"It made sense to bring the two together," explains Todd Fries, market manager for identification products with HellermannTyton (www.hellermanntyton.com).Addendum 1 to 606–A allows data center managers to "administer everything from the basic to the specific,and eventually out to the work area," Fries continues. (Fries' comments are from an interview that can be viewed at www.cablinginstall.com.)

As of the TR–42.6's June 2008 meeting, the group had resolved all industry–ballot comments and submittedthe document for a default ballot.

While the final details of 606–A Addendum 1 are put into place, the 42.6 Committee is simultaneously workingon a full–fledged next–generation set of specifications,TIA–606–B. "We're taking all the data–center information inAddendum 1 and integrating it into 606–B to make that a more–complete document," says Fries. "We're also looking at otheraspects that might be considered enhancements—not so much corrections as answers to the questions: ‘How can we do this better? What's being done in the real world? What services the engineering side and installer side?' We'll marry the two together to create and sustain a morecomprehensive document."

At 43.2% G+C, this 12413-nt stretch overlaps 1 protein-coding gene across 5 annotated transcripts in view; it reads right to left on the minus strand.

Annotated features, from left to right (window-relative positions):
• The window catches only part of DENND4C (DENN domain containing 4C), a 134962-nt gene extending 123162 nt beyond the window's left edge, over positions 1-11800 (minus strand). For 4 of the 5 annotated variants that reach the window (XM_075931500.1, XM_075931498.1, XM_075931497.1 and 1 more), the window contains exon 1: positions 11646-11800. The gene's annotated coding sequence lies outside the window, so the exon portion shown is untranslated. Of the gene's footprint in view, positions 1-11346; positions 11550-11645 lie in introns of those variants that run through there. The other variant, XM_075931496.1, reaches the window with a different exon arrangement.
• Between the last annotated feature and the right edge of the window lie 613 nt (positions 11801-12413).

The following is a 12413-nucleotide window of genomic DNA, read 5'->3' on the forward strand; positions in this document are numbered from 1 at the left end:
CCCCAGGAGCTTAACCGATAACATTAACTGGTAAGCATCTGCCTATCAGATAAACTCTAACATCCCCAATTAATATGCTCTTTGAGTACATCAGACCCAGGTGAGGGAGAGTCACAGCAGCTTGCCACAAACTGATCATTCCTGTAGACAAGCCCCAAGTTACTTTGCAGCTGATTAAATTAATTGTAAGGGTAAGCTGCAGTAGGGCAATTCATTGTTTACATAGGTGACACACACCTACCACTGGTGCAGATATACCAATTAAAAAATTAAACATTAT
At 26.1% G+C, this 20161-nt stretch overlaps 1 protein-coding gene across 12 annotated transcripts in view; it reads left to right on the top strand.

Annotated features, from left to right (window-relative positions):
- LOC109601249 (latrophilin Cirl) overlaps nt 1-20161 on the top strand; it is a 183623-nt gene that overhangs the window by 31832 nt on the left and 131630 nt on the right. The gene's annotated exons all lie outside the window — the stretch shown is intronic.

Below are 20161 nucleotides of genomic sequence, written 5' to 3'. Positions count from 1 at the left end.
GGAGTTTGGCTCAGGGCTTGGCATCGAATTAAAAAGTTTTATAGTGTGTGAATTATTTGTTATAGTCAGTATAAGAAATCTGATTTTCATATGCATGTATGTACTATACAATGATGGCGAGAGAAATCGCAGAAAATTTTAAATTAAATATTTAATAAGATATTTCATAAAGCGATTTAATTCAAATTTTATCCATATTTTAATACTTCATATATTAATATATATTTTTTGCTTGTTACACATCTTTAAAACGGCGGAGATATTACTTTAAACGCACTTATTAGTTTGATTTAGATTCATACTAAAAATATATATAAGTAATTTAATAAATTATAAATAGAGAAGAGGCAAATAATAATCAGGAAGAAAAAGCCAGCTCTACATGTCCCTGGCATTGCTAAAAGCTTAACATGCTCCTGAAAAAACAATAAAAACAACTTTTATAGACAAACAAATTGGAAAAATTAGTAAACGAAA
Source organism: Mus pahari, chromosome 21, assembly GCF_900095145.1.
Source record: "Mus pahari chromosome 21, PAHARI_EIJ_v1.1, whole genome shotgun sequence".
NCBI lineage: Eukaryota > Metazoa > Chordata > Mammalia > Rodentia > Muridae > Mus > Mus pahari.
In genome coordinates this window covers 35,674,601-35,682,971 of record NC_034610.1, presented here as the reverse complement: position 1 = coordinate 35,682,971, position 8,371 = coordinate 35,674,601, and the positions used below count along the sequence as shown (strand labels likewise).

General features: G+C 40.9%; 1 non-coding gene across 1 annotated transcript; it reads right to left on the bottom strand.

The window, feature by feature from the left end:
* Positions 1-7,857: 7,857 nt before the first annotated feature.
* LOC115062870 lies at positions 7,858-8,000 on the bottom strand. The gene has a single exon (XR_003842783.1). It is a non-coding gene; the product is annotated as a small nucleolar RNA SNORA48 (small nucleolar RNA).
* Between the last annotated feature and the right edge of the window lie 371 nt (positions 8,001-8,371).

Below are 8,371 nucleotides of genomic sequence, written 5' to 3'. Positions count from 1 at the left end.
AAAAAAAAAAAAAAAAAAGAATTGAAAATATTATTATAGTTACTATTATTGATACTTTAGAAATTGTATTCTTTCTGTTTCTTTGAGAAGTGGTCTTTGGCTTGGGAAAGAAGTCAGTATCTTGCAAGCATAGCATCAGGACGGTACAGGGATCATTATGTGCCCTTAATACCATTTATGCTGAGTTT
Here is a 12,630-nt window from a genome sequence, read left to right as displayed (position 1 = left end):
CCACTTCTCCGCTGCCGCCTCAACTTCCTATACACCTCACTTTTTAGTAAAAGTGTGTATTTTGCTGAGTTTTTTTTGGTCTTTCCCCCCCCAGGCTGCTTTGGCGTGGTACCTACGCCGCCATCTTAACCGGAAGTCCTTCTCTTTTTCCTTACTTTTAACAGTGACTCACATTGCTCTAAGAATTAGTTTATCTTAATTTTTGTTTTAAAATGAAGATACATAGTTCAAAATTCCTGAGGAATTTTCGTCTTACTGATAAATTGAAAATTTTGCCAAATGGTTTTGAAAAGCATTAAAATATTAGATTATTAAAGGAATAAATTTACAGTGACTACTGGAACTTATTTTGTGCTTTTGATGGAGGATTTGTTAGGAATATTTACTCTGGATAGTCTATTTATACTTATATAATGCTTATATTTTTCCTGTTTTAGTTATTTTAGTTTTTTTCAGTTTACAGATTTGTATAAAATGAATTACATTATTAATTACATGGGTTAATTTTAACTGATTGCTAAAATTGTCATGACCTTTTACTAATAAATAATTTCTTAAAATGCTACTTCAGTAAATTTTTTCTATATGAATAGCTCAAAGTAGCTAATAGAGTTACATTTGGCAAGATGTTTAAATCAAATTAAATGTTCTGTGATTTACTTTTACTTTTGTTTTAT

Attempting global harmony

As for the legwork within TR–42.6 to get 606–B published, committee vice–chair Jonathan Jew of J&M Consultants (www.j–and–m.com) explains the efforts that have already been made to harmonize the specifications with those of other standards–making groups: "Before we started work on a 606–B draft, we were able to get the ISO/IEC task group working on their 14763–2 standard to agree they would establish an identifier standard based on 606–A, including Addendum 1."

ISO's 14763 standard is entitled Information Technology—Implementation and Operation of Customer Premises Cabling. Revision 1 (14763–1) has been in publication for several years and Revision 2 is currently in progress.